Archaeology Management Plan
The Archaeology Management Plan (AMP) guides the City of Hamilton in managing its archaeology. The Plan is written for a wide range of users, providing both general information about archaeology in Hamilton and policies and protocols for specific users.
Due diligence is required to ensure that archaeology is considered in all planning matters and that these concerns are fully addressed throughout the development process.
The AMP outlines the City’s roles and responsibilities to ensure the management of archaeology is systematic, consistent and transparent across the City’s jurisdiction.
Indigenous Archaeological Monitoring Policy
The City of Hamilton acknowledges Indigenous peoples as the original peoples of this land and recognizes that Indigenous peoples have an inherent and rights-based interest in the archaeology and heritage of their ancestors. The City of Hamilton is working to improve existing Municipal-Indigenous relationships, including how Indigenous communities are involved in the archaeological assessment process. The City's Indigenous Archaeological Monitoring Policy provides a interim process for engaging with Indigenous communities on City-initiated archaeological assessment work and for coordinating and funding Indigenous monitoring, until relationship agreements are developed with each Indigenous community and adopted by the respective Councils.
Archaeology Management Plan
The Archaeology Management Plan consists of eight sections. Each section is designed to be read independently according to the user’s needs.
- Section 1: City of Hamilton Archaeological Management Plan - Introduction to archaeology in Hamilton, how archaeology is administered and the reasons for developing the AMP.
- Section 2: First Nations, Natives and Archaeology in Hamilton - Describes the significant interest and role of the First Nations and Natives in the archaeology of the City of Hamilton.
- Section 3: Municipal Archaeology - Provides an overview of the City’s priorities and interests in the management of archaeology, and identifies four roles of the City in this context; Landowner, Proponent, Approval Authority, Trustee.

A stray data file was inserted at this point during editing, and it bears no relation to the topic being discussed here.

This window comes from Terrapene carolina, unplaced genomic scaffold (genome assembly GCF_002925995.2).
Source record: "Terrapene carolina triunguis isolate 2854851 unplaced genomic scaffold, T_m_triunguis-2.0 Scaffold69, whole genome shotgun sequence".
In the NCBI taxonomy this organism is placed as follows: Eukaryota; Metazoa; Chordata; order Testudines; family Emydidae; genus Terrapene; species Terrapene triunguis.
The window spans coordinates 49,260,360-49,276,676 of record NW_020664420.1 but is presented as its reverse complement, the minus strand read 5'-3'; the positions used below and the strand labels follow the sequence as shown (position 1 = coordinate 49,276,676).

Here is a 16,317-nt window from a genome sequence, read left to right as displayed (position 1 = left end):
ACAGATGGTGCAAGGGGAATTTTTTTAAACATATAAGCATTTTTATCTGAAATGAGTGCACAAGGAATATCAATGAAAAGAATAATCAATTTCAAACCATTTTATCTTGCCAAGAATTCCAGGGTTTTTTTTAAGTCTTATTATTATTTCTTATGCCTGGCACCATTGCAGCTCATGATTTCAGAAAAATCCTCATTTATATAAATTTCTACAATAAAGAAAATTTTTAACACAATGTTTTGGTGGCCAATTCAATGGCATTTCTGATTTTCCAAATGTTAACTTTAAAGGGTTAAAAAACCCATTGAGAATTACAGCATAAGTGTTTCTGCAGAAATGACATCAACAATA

- Section 4: Landowner - Can be used by companies and staff working on or managing City-owned properties, such as parks and real-estate.
- Section 5: Proponent - Centered on infrastructure projects within the City, primarily through the Class Environmental Assessment process, this can be used by staff and consultants.
- Section 6: Approval Authority - Focused on work arising through applications and development arising through the Planning Act, this section can be used by property owners or their agents and staff.
- Section 7: Trustee - The City’s broader role in the management of public archaeology for its citizens is outlined in this section, and is of general interest.
- Section 8: Implementation and Monitoring - Details the implementation and monitoring of the AMP.
Note: The AMP does not affect landowners in the management of archaeology on their own property. It only applies to properties subject to Planning Act or Environmental Assessment Act legislation. However, private owners with archaeological resources on their properties are invited to adopt the policy and protocol outlined in the report in order to manage these resources with due diligence and are welcome to contact City staff for further information and assistance.